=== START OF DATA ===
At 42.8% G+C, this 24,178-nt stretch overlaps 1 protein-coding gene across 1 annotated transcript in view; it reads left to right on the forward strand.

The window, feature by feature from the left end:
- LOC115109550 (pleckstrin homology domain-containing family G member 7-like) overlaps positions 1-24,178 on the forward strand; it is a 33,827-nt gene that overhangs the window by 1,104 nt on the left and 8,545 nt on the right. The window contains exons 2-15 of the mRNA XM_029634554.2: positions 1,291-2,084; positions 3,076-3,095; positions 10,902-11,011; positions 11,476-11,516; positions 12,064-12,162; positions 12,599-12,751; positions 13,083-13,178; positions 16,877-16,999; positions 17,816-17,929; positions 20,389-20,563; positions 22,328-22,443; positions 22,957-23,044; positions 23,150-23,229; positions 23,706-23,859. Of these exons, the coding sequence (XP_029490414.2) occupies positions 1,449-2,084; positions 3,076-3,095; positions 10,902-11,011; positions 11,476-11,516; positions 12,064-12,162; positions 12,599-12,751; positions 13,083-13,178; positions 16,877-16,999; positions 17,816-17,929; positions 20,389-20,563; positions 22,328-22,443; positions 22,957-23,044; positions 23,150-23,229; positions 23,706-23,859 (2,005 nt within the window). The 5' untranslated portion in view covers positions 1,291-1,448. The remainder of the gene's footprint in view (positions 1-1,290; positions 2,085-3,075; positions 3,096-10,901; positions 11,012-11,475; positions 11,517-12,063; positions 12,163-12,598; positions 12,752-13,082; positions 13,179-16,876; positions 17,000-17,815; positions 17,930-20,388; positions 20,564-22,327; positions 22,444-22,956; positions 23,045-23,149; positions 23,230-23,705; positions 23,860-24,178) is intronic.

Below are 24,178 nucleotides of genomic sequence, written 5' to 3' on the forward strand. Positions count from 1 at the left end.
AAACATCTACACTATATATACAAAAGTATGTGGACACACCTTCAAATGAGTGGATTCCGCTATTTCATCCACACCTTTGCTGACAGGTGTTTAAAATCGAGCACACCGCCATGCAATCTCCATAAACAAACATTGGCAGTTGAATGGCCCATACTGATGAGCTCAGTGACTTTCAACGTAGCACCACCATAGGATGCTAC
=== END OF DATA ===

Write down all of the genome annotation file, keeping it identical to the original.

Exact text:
At 42.8% G+C, this 24,178-nt stretch overlaps 1 protein-coding gene across 1 annotated transcript in view; it reads left to right on the forward strand.

The window, feature by feature from the left end:
- LOC115109550 (pleckstrin homology domain-containing family G member 7-like) overlaps positions 1-24,178 on the forward strand; it is a 33,827-nt gene that overhangs the window by 1,104 nt on the left and 8,545 nt on the right. The window contains exons 2-15 of the mRNA XM_029634554.2: positions 1,291-2,084; positions 3,076-3,095; positions 10,902-11,011; positions 11,476-11,516; positions 12,064-12,162; positions 12,599-12,751; positions 13,083-13,178; positions 16,877-16,999; positions 17,816-17,929; positions 20,389-20,563; positions 22,328-22,443; positions 22,957-23,044; positions 23,150-23,229; positions 23,706-23,859. Of these exons, the coding sequence (XP_029490414.2) occupies positions 1,449-2,084; positions 3,076-3,095; positions 10,902-11,011; positions 11,476-11,516; positions 12,064-12,162; positions 12,599-12,751; positions 13,083-13,178; positions 16,877-16,999; positions 17,816-17,929; positions 20,389-20,563; positions 22,328-22,443; positions 22,957-23,044; positions 23,150-23,229; positions 23,706-23,859 (2,005 nt within the window). The 5' untranslated portion in view covers positions 1,291-1,448. The remainder of the gene's footprint in view (positions 1-1,290; positions 2,085-3,075; positions 3,096-10,901; positions 11,012-11,475; positions 11,517-12,063; positions 12,163-12,598; positions 12,752-13,082; positions 13,179-16,876; positions 17,000-17,815; positions 17,930-20,388; positions 20,564-22,327; positions 22,444-22,956; positions 23,045-23,149; positions 23,230-23,705; positions 23,860-24,178) is intronic.

Below are 24,178 nucleotides of genomic sequence, written 5' to 3' on the forward strand. Positions count from 1 at the left end.
AAACATCTACACTATATATACAAAAGTATGTGGACACACCTTCAAATGAGTGGATTCCGCTATTTCATCCACACCTTTGCTGACAGGTGTTTAAAATCGAGCACACCGCCATGCAATCTCCATAAACAAACATTGGCAGTTGAATGGCCCATACTGATGAGCTCAGTGACTTTCAACGTAGCACCACCATAGGATGCTAC